A Booming Community Garden and the Woman Behind it
We all agree that entrepreneurship in South Africa has a very positive and direct impact on the economy and community upliftment. However, the journey from idea and conception to a thriving business is often a bumpy one, especially without access to capital.
Fortunately, for most business owners who come from previously disadvantaged backgrounds, there is a solution: the SAB Foundation. Their core role is to support entrepreneurs in South Africa by not only providing funding, but also providing mentorship and business support.
The Umgibe Farming Organics and Training Institute is one example of a business that came from one woman’s solution to the scarcity of food in her community.
Nonhlanhla Joye, founder and director of Umgibe Farming Organics and Training Institute, decided to grow vegetables for herself without ever thinking it would grow into a viable business. Before she knew it, she had a booming garden and it was impossible to keep all her produce just for herself.
The more vegetables she reaped the more demand there was from customers and suppliers. “You have to improvise, you have to be innovative,” she says of the unexpected boom within her business.
The SAB Foundation identifies entrepreneurs, much like Nonhlanhla, who provide solutions to social problems. “Sustainability goes hand in hand with income generation. The SAB Foundation got to me when I really needed them. I was able to build the company and more,” echoes Joye on the importance of creating social and economic impact.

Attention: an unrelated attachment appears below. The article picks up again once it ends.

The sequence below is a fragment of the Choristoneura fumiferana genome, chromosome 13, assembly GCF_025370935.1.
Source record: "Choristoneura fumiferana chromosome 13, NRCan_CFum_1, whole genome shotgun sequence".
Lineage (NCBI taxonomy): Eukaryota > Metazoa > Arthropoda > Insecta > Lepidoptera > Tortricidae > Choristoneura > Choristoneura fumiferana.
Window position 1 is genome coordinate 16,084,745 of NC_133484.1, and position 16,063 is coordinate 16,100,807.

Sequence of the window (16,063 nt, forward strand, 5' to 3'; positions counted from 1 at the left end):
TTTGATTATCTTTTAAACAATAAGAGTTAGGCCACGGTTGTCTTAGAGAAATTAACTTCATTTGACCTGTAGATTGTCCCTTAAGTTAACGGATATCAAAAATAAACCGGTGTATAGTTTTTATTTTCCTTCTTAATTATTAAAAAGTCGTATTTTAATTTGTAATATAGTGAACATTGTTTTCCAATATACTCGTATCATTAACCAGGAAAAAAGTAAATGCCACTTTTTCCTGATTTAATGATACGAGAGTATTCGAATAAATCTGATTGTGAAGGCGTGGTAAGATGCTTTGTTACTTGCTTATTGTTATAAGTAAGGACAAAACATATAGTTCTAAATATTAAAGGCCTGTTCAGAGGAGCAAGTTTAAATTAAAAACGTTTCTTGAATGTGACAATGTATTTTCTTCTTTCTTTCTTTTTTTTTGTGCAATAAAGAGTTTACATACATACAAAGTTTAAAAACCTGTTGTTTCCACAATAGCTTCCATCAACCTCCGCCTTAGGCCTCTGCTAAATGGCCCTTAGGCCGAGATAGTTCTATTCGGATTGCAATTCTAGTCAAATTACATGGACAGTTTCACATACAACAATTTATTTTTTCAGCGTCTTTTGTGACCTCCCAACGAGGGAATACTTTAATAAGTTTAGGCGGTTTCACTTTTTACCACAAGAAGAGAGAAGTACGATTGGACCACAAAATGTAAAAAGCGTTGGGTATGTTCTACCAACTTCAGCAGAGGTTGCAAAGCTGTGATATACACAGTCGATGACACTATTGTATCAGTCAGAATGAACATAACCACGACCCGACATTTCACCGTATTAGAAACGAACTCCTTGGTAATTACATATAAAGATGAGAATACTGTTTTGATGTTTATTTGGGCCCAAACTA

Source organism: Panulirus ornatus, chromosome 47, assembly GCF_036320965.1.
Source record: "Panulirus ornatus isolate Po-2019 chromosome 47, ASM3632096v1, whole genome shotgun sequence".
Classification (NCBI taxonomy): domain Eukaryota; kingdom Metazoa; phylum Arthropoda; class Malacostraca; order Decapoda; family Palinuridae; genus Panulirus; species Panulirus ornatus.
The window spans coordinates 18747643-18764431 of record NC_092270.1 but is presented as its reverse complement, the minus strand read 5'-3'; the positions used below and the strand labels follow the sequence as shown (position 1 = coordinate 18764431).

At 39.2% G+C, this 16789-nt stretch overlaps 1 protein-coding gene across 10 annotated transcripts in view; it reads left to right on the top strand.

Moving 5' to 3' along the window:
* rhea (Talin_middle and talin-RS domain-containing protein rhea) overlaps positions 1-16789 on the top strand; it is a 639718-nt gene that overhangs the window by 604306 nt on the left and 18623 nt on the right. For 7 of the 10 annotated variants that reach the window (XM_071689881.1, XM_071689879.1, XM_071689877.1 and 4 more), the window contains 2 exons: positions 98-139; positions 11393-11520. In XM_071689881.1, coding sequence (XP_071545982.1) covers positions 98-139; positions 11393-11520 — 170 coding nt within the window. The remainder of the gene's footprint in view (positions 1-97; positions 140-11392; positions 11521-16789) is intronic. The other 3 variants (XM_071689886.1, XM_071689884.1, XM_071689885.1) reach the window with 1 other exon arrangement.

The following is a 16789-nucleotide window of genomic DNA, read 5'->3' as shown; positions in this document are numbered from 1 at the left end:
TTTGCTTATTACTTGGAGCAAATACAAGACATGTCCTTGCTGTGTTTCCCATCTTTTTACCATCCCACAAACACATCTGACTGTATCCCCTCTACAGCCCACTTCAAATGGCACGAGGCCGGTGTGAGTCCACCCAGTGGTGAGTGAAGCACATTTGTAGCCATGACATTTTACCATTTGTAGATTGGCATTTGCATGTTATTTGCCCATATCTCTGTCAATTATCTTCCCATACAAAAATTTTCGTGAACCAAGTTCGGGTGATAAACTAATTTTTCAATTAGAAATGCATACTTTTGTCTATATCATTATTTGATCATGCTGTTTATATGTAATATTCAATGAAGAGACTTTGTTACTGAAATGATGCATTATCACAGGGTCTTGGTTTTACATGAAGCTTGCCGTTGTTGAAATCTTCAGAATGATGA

The Foundation’s support of entrepreneurs does not only create massive potential for scale and mass production, but also provides an opportunity to make a long-term difference. From supporting rural bakers and food gardens, to a recruitment agency for deaf people, the Foundation has also been instrumental in the creation of over 3 300 jobs.
Nonhlanhla may have not known that her food garden would be the redeeming feature her community needed but she sure knows that all ideas need watering – no matter how inconsequential we think they are at the time. Now, she is well on her way to fulfilling her life’s purpose: to stop hunger.
With each sip you take, can you even begin to imagine that the Kenya Tea Development Agency (KTDA) is a provider of comprehensive services for 600,000 small tea farmers which represents over 60% of the countries total tea production and 13% of the global tea supply? Me too. Its services span across the entire tea processing chain including, transportation, warehousing, processing, marketing, financing and agri-extension to better educate farmers and improve the farming process.
KTDA pays farmers at various stages pre and post final sale. Given the volume of farmers and money being moved on a frequent basis, KTDA needed to have efficient technologies in place to meet expectations, simplify the process and keep up with their growing business. The livelihood of these farmers depends on getting regularly paid for tea supplied – and in the past, this exchange had been a tedious and laborious challenge.
With its global reach, IT capabilities and expertise in working with a myriad of local banks and currencies, Citi developed a system that seamlessly enables KTDA to pay 600,000 farmers quickly, reliably and securely, with an audit trail that ensures transparency. Citi’s new Mass Pay module enables KTDA to pay farmers the same day the funds are received.
Since inception and the introduction of this new system, the farmers have been able to depend on reliable and secure payments for their crops. Not only are they able to better manage their lives, they’re able to support their families, secure their futures without the worry of late payments.
So, just as you enjoy the warmth of your favourite tea in the comfort of your home we can safely say that tea farmers in Kenya are warm and fuzzy inside too because: it’s not just a cup of tea.